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17. September 2013

 

Now that the Blender series is finally complete ( phew, that sucker got long! ) it's onwards and upwards to a new project.  This will be a closer look at LibGDX, which I suppose will be a tutorial series of sorts.  I say of sorts because I really don't know enough about LibGDX to claim any kind of mastery.  In fact, I've barely even used Java in the last decade, so I've been recently polishing up my Java skills.

 

As a direct result, you aren't going to see best practices by any means.  Sometimes though, this is ideal, as I will have gone through exactly what you are about to go through if you are starting out learning LibGDX.  There are a number of tutorials out there on LibGDX right now but I see a common complaint or comment when it comes to LibGDX… "it's too complicated".  This isn't really fair, but I can completely understand where this perception comes from.

 

On the one hand, LibGDX is somewhat complicated simply based on what it does.  Supporting a number of platforms at once is bound to be complicated.  On top of that, it is built over tools that are exceedingly complicated ( I'm look at you Google! ).  Fortunately, the LibGDX team do a wonderful job of taking care of that stuff for you, so don't let that turn you off.  Another problem with LibGDX is, it provides multiple abstractions to work with.  This means you can work as high or low level as you want.  This is great but can make things a bit confusing.  Want a camera?  Great!  LibGDX has one.  Don't want to use it?  Great!  You don't have to!  This kind of stuff though isn't clear on first approach.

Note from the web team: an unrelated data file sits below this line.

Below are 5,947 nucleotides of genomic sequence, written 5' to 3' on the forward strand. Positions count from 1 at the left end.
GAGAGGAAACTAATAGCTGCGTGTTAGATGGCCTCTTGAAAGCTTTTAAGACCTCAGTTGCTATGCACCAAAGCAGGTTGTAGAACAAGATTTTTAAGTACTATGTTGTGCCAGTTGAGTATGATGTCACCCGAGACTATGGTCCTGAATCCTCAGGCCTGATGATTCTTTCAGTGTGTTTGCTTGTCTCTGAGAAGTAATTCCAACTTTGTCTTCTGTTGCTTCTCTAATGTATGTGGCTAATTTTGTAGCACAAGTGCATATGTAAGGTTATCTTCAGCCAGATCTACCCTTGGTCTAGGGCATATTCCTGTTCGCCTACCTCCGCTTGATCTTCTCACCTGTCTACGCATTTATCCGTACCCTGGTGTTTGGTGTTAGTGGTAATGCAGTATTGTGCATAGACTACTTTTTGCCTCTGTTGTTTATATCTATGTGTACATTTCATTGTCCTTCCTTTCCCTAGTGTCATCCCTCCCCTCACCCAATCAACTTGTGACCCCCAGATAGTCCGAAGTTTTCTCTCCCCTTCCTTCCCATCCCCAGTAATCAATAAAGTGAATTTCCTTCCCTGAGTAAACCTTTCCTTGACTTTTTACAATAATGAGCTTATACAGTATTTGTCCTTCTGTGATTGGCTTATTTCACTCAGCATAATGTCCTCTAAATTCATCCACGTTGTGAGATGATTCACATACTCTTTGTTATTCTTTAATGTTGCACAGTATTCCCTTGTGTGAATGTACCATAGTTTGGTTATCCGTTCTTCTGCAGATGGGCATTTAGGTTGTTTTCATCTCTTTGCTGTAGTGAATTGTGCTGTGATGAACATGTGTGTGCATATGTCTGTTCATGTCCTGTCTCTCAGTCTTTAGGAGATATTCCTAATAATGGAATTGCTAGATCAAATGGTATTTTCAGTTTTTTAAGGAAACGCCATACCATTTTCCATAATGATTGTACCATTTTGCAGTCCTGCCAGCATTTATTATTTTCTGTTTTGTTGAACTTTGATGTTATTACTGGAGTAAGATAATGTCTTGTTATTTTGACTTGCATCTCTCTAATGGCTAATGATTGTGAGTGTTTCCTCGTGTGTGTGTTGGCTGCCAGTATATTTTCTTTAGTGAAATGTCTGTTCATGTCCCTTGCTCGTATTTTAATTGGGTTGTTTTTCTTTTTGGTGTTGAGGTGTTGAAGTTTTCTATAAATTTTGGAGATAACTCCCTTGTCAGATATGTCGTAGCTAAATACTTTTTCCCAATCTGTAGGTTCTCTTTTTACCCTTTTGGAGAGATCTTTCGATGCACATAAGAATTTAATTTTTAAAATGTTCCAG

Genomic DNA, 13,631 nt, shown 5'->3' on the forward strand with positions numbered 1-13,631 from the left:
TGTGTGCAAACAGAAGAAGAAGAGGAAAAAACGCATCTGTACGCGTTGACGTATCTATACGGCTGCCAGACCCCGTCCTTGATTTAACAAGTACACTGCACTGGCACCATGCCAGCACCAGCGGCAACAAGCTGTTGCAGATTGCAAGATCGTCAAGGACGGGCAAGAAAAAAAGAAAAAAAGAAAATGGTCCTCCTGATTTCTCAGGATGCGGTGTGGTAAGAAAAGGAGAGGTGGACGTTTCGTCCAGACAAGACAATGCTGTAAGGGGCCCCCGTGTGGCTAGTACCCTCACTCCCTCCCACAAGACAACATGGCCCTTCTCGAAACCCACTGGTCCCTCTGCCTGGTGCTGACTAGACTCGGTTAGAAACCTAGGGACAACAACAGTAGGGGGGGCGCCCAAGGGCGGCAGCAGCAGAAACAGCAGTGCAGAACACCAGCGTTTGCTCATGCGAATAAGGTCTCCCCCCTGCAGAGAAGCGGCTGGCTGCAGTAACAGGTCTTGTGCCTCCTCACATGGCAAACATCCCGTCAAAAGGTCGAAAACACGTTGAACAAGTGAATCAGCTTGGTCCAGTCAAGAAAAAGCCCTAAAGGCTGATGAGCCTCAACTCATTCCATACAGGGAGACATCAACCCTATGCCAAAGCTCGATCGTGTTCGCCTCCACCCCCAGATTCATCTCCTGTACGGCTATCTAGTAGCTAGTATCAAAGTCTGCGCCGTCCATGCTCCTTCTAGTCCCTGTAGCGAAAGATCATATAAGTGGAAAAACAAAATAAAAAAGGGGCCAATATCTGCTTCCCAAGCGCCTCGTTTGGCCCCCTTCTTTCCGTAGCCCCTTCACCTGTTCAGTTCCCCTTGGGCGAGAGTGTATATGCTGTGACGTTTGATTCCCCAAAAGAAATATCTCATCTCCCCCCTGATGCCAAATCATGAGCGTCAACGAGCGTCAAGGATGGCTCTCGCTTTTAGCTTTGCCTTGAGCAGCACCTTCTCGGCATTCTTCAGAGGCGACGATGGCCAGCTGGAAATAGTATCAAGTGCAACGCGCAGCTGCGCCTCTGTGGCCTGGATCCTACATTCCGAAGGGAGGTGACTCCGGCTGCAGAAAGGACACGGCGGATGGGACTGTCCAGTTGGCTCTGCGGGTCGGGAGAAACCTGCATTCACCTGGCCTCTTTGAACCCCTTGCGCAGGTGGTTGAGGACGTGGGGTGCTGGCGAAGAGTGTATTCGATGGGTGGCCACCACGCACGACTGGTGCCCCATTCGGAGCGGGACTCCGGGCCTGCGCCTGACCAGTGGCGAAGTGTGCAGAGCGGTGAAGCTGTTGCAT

Another problem, and I am not sure if this is Java or Java programmers, but there is a tendency to engineer everything, some could say over-engineer everything.  Proper delegation of behaviour, good OO design, etc... When it comes to tutorials, especially beginner oriented tutorials, this is a mistake.  A tutorial should be as clear and concise as possible, even if it isn't pretty.  Having users dig across a dozen classes to grok a simple concept certainly isn't conducive to learning.

 

So, that is what I intend to accomplish.  To create a beginner friendly, thorough but comprehensive tutorial series covering LibGDX.  Just be aware up front, some of my code may be ugly and some of my LibGDX usage may be less than ideal.  I am not writing it to be pretty or fast, I am writing it to be clear.  At the end of the trip though, I hope what I create is truly useful and makes LibGDX a more approachable library for game developers out there, as it truly is a great one.

 

Oh, I am also working on a game project too, very possibly using LibGDX.  Hopefully I can share details of that project as it gets further along.

 

If there is anything specific in this series you want to see covered, let me know!

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